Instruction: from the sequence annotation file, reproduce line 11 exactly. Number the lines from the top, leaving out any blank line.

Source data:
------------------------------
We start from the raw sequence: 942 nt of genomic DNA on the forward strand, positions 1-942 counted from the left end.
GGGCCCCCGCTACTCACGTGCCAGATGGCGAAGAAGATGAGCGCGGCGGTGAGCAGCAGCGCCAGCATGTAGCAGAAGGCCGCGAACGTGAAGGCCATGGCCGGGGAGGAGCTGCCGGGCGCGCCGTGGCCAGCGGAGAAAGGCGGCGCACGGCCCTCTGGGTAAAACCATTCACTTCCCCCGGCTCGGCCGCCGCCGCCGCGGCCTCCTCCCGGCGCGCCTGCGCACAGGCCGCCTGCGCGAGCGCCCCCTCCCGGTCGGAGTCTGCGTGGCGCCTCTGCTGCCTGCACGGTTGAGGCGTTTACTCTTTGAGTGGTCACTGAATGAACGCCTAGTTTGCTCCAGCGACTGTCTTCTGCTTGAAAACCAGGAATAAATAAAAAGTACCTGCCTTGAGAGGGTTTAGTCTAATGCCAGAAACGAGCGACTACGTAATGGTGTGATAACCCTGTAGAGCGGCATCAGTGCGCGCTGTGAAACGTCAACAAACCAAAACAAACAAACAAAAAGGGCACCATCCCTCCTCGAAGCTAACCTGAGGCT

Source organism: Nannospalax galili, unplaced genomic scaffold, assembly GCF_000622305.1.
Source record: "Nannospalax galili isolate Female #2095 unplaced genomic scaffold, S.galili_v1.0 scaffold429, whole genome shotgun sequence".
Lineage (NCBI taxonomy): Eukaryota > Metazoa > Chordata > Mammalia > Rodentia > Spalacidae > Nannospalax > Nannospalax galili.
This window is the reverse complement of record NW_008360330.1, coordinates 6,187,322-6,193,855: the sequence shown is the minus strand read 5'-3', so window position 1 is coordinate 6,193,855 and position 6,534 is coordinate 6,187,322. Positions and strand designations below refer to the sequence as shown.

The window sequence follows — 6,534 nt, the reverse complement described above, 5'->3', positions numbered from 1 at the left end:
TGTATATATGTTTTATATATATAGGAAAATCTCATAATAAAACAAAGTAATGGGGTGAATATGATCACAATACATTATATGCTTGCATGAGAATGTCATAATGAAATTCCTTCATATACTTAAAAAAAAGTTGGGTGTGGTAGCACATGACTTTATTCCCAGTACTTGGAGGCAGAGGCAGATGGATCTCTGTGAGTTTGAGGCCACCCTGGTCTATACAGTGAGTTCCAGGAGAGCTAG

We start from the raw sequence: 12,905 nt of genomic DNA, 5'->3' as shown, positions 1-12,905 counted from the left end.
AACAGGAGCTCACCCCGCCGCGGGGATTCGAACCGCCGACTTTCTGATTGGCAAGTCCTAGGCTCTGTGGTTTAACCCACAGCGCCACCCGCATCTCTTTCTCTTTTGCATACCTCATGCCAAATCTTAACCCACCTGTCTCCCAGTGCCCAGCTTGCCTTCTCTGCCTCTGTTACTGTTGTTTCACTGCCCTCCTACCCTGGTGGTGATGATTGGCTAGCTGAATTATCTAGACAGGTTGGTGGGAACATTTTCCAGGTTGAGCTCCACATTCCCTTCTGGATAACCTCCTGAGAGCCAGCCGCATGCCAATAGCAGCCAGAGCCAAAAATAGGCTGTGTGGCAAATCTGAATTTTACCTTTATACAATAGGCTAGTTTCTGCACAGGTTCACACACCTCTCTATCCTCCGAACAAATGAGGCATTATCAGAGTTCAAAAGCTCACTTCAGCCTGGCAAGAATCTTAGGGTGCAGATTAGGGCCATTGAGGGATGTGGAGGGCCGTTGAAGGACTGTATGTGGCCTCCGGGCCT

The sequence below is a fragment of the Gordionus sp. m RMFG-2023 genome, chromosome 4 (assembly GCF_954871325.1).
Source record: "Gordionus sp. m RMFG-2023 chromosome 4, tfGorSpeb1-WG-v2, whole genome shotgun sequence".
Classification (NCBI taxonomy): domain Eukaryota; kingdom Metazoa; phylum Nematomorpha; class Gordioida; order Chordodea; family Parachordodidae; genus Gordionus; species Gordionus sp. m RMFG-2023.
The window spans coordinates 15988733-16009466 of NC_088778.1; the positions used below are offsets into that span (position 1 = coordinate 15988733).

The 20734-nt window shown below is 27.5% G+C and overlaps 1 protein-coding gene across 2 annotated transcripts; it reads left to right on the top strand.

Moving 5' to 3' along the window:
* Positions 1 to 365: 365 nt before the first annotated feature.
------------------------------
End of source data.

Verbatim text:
The sequence below is a fragment of the Gordionus sp. m RMFG-2023 genome, chromosome 4 (assembly GCF_954871325.1).